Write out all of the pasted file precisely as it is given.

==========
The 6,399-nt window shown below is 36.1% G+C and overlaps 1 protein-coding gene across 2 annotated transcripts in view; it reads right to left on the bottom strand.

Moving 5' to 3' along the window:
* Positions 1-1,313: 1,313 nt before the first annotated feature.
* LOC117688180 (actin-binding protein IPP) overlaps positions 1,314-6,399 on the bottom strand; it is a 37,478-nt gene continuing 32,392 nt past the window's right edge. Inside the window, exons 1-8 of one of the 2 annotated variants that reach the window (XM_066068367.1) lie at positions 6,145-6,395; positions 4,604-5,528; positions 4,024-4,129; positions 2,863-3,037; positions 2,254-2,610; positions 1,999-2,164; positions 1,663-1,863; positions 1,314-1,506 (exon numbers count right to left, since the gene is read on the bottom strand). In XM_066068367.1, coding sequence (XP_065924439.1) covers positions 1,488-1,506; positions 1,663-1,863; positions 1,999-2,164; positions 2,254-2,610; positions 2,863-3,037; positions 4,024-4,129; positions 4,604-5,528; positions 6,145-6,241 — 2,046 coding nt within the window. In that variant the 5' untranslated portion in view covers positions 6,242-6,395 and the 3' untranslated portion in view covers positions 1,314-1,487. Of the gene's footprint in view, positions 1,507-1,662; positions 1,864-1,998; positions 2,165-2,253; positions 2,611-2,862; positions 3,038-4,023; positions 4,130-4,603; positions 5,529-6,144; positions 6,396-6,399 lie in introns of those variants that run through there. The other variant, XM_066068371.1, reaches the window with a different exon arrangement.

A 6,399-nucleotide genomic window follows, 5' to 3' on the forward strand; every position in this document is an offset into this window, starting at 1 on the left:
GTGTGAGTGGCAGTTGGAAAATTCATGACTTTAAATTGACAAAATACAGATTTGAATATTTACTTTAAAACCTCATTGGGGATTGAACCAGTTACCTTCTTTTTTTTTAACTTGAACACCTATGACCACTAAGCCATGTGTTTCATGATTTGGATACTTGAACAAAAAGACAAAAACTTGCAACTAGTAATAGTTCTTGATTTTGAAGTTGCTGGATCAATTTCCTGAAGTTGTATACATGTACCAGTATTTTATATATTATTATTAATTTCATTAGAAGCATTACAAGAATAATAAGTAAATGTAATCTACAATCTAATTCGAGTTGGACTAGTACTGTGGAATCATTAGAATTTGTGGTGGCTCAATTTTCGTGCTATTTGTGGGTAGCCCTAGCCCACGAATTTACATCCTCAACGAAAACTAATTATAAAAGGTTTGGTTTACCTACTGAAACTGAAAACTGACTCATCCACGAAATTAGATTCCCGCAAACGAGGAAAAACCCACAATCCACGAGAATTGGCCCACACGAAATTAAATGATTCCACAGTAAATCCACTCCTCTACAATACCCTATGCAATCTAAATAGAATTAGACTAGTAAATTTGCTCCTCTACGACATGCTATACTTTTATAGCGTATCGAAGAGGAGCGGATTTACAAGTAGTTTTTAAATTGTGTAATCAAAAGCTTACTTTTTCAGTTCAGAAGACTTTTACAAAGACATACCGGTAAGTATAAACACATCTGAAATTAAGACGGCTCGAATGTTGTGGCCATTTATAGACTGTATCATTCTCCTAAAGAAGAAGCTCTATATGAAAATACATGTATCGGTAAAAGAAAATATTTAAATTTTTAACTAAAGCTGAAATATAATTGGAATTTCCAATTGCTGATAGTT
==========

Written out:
The 6,399-nt window shown below is 36.1% G+C and overlaps 1 protein-coding gene across 2 annotated transcripts in view; it reads right to left on the bottom strand.

Moving 5' to 3' along the window:
* Positions 1-1,313: 1,313 nt before the first annotated feature.
* LOC117688180 (actin-binding protein IPP) overlaps positions 1,314-6,399 on the bottom strand; it is a 37,478-nt gene continuing 32,392 nt past the window's right edge. Inside the window, exons 1-8 of one of the 2 annotated variants that reach the window (XM_066068367.1) lie at positions 6,145-6,395; positions 4,604-5,528; positions 4,024-4,129; positions 2,863-3,037; positions 2,254-2,610; positions 1,999-2,164; positions 1,663-1,863; positions 1,314-1,506 (exon numbers count right to left, since the gene is read on the bottom strand). In XM_066068367.1, coding sequence (XP_065924439.1) covers positions 1,488-1,506; positions 1,663-1,863; positions 1,999-2,164; positions 2,254-2,610; positions 2,863-3,037; positions 4,024-4,129; positions 4,604-5,528; positions 6,145-6,241 — 2,046 coding nt within the window. In that variant the 5' untranslated portion in view covers positions 6,242-6,395 and the 3' untranslated portion in view covers positions 1,314-1,487. Of the gene's footprint in view, positions 1,507-1,662; positions 1,864-1,998; positions 2,165-2,253; positions 2,611-2,862; positions 3,038-4,023; positions 4,130-4,603; positions 5,529-6,144; positions 6,396-6,399 lie in introns of those variants that run through there. The other variant, XM_066068371.1, reaches the window with a different exon arrangement.

A 6,399-nucleotide genomic window follows, 5' to 3' on the forward strand; every position in this document is an offset into this window, starting at 1 on the left:
GTGTGAGTGGCAGTTGGAAAATTCATGACTTTAAATTGACAAAATACAGATTTGAATATTTACTTTAAAACCTCATTGGGGATTGAACCAGTTACCTTCTTTTTTTTTAACTTGAACACCTATGACCACTAAGCCATGTGTTTCATGATTTGGATACTTGAACAAAAAGACAAAAACTTGCAACTAGTAATAGTTCTTGATTTTGAAGTTGCTGGATCAATTTCCTGAAGTTGTATACATGTACCAGTATTTTATATATTATTATTAATTTCATTAGAAGCATTACAAGAATAATAAGTAAATGTAATCTACAATCTAATTCGAGTTGGACTAGTACTGTGGAATCATTAGAATTTGTGGTGGCTCAATTTTCGTGCTATTTGTGGGTAGCCCTAGCCCACGAATTTACATCCTCAACGAAAACTAATTATAAAAGGTTTGGTTTACCTACTGAAACTGAAAACTGACTCATCCACGAAATTAGATTCCCGCAAACGAGGAAAAACCCACAATCCACGAGAATTGGCCCACACGAAATTAAATGATTCCACAGTAAATCCACTCCTCTACAATACCCTATGCAATCTAAATAGAATTAGACTAGTAAATTTGCTCCTCTACGACATGCTATACTTTTATAGCGTATCGAAGAGGAGCGGATTTACAAGTAGTTTTTAAATTGTGTAATCAAAAGCTTACTTTTTCAGTTCAGAAGACTTTTACAAAGACATACCGGTAAGTATAAACACATCTGAAATTAAGACGGCTCGAATGTTGTGGCCATTTATAGACTGTATCATTCTCCTAAAGAAGAAGCTCTATATGAAAATACATGTATCGGTAAAAGAAAATATTTAAATTTTTAACTAAAGCTGAAATATAATTGGAATTTCCAATTGCTGATAGTT